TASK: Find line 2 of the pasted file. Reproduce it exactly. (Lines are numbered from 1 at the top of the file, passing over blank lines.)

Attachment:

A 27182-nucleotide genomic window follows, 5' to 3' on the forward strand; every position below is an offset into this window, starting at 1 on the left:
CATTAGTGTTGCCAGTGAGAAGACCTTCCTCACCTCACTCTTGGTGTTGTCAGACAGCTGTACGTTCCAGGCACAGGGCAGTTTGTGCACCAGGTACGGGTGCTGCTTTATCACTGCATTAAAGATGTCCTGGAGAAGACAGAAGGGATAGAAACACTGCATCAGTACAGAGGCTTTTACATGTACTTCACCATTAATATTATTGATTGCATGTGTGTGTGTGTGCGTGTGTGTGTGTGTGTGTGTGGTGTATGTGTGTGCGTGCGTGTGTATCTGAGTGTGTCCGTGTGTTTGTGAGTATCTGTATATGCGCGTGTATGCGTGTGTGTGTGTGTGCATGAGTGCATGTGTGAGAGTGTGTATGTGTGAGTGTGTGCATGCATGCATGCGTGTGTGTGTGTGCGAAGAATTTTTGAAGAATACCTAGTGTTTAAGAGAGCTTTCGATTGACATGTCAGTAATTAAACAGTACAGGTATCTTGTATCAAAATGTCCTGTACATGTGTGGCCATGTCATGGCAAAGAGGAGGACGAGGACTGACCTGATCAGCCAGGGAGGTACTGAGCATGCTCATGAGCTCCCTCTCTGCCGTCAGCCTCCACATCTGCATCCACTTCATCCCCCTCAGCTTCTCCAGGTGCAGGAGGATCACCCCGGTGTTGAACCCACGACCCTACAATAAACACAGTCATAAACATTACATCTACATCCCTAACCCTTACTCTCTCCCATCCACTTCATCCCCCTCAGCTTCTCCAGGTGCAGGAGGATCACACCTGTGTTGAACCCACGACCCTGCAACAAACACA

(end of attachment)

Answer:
CATTAGTGTTGCCAGTGAGAAGACCTTCCTCACCTCACTCTTGGTGTTGTCAGACAGCTGTACGTTCCAGGCACAGGGCAGTTTGTGCACCAGGTACGGGTGCTGCTTTATCACTGCATTAAAGATGTCCTGGAGAAGACAGAAGGGATAGAAACACTGCATCAGTACAGAGGCTTTTACATGTACTTCACCATTAATATTATTGATTGCATGTGTGTGTGTGTGCGTGTGTGTGTGTGTGTGTGTGGTGTATGTGTGTGCGTGCGTGTGTATCTGAGTGTGTCCGTGTGTTTGTGAGTATCTGTATATGCGCGTGTATGCGTGTGTGTGTGTGTGCATGAGTGCATGTGTGAGAGTGTGTATGTGTGAGTGTGTGCATGCATGCATGCGTGTGTGTGTGTGCGAAGAATTTTTGAAGAATACCTAGTGTTTAAGAGAGCTTTCGATTGACATGTCAGTAATTAAACAGTACAGGTATCTTGTATCAAAATGTCCTGTACATGTGTGGCCATGTCATGGCAAAGAGGAGGACGAGGACTGACCTGATCAGCCAGGGAGGTACTGAGCATGCTCATGAGCTCCCTCTCTGCCGTCAGCCTCCACATCTGCATCCACTTCATCCCCCTCAGCTTCTCCAGGTGCAGGAGGATCACCCCGGTGTTGAACCCACGACCCTACAATAAACACAGTCATAAACATTACATCTACATCCCTAACCCTTACTCTCTCCCATCCACTTCATCCCCCTCAGCTTCTCCAGGTGCAGGAGGATCACACCTGTGTTGAACCCACGACCCTGCAACAAACACA